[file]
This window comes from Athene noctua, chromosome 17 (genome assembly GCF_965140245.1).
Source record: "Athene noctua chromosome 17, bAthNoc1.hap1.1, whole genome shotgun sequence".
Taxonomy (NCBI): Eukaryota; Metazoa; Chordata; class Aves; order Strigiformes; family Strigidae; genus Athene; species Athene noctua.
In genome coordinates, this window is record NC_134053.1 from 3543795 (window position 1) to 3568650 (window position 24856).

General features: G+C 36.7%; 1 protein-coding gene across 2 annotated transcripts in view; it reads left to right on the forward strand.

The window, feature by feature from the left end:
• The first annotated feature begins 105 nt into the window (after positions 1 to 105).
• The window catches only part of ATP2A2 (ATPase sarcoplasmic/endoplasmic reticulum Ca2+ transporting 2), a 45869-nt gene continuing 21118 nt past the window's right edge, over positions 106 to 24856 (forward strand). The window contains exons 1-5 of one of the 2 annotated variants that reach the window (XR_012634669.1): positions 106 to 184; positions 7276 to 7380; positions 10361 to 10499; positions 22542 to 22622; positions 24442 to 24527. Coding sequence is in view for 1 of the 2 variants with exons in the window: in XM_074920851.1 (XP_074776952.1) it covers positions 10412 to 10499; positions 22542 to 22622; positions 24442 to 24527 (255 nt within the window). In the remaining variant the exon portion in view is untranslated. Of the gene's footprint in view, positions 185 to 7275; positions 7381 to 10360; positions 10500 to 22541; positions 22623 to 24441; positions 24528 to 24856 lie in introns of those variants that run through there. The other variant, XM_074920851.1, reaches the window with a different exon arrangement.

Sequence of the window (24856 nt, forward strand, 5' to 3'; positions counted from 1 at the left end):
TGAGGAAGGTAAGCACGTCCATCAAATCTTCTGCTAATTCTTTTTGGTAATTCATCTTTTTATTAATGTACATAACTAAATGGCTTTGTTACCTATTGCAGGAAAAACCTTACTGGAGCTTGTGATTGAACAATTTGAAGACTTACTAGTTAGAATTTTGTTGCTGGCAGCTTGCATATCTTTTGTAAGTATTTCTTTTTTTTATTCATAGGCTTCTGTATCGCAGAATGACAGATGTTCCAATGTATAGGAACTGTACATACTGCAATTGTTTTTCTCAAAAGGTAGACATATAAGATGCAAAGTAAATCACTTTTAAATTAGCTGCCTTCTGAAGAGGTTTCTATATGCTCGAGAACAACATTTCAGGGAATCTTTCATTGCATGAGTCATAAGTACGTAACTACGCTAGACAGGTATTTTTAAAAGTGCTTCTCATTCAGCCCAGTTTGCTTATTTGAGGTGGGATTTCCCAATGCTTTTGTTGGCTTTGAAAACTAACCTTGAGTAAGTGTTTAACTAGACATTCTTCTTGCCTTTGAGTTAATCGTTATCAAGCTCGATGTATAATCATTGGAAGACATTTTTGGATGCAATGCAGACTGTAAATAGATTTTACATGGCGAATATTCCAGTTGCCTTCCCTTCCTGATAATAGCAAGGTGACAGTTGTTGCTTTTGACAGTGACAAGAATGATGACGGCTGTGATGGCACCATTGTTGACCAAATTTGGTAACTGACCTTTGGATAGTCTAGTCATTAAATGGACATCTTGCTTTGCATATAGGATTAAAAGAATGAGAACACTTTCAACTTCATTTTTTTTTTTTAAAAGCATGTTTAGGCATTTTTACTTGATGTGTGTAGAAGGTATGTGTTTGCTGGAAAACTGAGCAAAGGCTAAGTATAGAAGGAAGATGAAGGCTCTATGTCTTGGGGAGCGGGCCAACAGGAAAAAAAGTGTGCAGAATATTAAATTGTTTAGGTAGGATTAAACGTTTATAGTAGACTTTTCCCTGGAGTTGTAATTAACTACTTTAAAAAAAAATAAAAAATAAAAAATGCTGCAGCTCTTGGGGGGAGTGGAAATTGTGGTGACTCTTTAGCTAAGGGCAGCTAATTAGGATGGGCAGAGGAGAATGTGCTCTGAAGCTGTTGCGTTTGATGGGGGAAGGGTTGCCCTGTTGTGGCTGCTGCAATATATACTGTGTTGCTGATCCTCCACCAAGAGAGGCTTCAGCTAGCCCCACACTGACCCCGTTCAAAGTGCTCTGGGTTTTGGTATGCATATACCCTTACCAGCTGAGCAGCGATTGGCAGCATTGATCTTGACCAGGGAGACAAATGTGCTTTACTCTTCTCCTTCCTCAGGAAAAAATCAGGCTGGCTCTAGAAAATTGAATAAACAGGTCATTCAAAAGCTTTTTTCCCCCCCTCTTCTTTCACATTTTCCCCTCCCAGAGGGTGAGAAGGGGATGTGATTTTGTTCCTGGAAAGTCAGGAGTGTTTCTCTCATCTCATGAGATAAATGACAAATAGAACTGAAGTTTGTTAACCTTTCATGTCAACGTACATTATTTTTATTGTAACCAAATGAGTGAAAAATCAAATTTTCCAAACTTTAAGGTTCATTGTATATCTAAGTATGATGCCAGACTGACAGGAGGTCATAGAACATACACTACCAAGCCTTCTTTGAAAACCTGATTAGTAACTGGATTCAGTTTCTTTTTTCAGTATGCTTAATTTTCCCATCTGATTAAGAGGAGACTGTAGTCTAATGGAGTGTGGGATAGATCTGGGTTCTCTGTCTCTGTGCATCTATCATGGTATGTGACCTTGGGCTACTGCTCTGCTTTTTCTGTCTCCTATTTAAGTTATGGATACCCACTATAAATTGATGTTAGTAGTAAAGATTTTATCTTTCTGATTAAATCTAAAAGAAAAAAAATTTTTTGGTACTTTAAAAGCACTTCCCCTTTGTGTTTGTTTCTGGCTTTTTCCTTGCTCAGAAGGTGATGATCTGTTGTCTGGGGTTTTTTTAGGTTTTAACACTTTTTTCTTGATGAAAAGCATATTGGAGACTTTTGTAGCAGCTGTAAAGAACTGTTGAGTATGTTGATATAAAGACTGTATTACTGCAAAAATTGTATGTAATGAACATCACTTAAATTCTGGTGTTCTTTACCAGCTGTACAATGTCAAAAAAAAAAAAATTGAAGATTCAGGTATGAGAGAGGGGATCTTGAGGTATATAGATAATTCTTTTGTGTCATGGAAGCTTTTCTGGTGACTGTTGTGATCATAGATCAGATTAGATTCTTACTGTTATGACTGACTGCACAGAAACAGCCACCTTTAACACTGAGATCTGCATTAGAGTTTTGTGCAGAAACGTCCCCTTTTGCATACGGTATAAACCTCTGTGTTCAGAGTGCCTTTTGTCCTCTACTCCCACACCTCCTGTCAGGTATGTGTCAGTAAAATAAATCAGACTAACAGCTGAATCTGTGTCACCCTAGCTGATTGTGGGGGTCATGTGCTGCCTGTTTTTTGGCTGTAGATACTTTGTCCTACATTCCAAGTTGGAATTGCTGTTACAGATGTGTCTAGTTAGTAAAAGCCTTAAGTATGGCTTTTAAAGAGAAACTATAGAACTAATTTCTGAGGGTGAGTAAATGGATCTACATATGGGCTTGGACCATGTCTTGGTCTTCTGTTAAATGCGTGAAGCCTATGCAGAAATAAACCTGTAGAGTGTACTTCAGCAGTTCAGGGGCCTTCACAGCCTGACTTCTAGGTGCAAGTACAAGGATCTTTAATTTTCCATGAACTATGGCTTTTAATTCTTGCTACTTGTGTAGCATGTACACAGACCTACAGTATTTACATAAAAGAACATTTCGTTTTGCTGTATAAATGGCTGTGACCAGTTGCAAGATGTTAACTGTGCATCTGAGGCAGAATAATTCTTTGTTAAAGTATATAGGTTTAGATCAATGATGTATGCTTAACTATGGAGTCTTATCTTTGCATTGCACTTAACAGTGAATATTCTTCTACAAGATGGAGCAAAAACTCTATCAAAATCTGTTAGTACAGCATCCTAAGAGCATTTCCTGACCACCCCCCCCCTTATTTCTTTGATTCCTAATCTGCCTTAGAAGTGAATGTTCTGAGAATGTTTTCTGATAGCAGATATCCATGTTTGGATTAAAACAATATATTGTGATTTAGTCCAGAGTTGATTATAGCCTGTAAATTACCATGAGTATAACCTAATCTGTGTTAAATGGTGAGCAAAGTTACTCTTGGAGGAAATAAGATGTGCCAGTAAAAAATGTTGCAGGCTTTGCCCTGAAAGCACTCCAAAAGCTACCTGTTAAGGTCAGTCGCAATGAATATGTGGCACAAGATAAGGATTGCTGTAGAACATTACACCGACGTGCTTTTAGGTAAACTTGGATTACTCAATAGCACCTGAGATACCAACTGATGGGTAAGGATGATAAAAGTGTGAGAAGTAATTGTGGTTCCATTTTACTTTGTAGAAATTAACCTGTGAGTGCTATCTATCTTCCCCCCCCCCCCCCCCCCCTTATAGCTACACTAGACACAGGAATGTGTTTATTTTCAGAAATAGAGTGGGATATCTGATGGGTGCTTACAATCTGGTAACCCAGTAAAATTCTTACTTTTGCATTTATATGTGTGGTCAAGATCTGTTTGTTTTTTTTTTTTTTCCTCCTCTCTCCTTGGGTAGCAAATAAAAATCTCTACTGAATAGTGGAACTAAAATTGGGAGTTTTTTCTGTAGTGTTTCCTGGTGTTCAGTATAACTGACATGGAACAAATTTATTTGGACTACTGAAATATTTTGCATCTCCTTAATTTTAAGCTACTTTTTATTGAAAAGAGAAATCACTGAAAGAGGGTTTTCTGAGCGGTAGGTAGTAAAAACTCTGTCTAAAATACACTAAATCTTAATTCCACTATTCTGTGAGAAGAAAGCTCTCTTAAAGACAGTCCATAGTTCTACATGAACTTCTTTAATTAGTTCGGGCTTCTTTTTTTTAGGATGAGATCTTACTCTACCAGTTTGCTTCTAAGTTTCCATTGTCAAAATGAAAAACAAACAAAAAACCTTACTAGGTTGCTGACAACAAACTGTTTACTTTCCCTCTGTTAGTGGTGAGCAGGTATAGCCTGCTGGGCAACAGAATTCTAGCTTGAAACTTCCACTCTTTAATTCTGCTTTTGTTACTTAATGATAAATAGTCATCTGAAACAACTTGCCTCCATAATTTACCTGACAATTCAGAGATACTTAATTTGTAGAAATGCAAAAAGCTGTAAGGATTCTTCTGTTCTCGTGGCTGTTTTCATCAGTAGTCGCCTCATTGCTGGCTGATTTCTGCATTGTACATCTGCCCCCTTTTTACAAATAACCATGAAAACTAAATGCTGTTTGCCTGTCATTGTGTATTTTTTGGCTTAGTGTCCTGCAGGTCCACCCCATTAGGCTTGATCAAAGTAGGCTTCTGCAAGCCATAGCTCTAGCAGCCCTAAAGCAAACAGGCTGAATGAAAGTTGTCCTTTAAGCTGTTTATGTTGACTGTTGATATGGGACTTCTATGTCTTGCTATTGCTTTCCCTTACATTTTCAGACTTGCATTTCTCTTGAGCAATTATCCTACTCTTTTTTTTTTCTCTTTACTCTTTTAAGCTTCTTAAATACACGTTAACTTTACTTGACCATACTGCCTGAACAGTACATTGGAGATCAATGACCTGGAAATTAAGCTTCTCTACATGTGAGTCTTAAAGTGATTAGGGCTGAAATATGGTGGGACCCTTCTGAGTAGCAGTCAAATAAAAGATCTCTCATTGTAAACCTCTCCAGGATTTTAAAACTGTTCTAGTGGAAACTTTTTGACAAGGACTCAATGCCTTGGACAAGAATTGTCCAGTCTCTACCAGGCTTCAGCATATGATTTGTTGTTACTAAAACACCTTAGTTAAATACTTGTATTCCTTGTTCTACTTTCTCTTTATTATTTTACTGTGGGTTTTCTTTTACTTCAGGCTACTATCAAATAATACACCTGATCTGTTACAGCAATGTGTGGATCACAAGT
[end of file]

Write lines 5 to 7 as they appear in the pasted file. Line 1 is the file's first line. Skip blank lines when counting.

General features: G+C 36.7%; 1 protein-coding gene across 2 annotated transcripts in view; it reads left to right on the forward strand.

The window, feature by feature from the left end:
• The first annotated feature begins 105 nt into the window (after positions 1 to 105).